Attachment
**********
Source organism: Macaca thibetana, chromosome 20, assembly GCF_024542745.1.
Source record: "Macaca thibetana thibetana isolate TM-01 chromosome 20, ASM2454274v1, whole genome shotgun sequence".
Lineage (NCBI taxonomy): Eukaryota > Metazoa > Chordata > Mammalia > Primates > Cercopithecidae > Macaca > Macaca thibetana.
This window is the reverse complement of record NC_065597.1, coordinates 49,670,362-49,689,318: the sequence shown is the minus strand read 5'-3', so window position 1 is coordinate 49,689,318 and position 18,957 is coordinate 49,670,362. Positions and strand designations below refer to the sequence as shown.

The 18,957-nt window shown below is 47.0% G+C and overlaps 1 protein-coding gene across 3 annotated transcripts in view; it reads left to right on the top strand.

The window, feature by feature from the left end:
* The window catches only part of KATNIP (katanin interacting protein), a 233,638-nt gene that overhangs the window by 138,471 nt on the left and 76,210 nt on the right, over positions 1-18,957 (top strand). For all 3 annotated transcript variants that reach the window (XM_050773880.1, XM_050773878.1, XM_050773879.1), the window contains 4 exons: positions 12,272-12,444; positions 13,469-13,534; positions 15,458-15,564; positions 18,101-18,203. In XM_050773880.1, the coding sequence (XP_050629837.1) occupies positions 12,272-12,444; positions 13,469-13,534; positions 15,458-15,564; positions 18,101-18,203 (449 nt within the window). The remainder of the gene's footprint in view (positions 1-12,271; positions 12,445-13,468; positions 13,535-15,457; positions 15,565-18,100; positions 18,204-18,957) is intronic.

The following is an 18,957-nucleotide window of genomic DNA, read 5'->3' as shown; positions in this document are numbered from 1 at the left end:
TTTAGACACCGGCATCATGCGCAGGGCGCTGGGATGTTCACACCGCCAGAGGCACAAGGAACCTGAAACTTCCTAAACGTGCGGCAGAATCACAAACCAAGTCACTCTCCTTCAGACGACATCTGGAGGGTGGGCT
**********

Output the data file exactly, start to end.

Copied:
Source organism: Macaca thibetana, chromosome 20, assembly GCF_024542745.1.
Source record: "Macaca thibetana thibetana isolate TM-01 chromosome 20, ASM2454274v1, whole genome shotgun sequence".
Lineage (NCBI taxonomy): Eukaryota > Metazoa > Chordata > Mammalia > Primates > Cercopithecidae > Macaca > Macaca thibetana.
This window is the reverse complement of record NC_065597.1, coordinates 49,670,362-49,689,318: the sequence shown is the minus strand read 5'-3', so window position 1 is coordinate 49,689,318 and position 18,957 is coordinate 49,670,362. Positions and strand designations below refer to the sequence as shown.

The 18,957-nt window shown below is 47.0% G+C and overlaps 1 protein-coding gene across 3 annotated transcripts in view; it reads left to right on the top strand.

The window, feature by feature from the left end:
* The window catches only part of KATNIP (katanin interacting protein), a 233,638-nt gene that overhangs the window by 138,471 nt on the left and 76,210 nt on the right, over positions 1-18,957 (top strand). For all 3 annotated transcript variants that reach the window (XM_050773880.1, XM_050773878.1, XM_050773879.1), the window contains 4 exons: positions 12,272-12,444; positions 13,469-13,534; positions 15,458-15,564; positions 18,101-18,203. In XM_050773880.1, the coding sequence (XP_050629837.1) occupies positions 12,272-12,444; positions 13,469-13,534; positions 15,458-15,564; positions 18,101-18,203 (449 nt within the window). The remainder of the gene's footprint in view (positions 1-12,271; positions 12,445-13,468; positions 13,535-15,457; positions 15,565-18,100; positions 18,204-18,957) is intronic.

The following is an 18,957-nucleotide window of genomic DNA, read 5'->3' as shown; positions in this document are numbered from 1 at the left end:
TTTAGACACCGGCATCATGCGCAGGGCGCTGGGATGTTCACACCGCCAGAGGCACAAGGAACCTGAAACTTCCTAAACGTGCGGCAGAATCACAAACCAAGTCACTCTCCTTCAGACGACATCTGGAGGGTGGGCT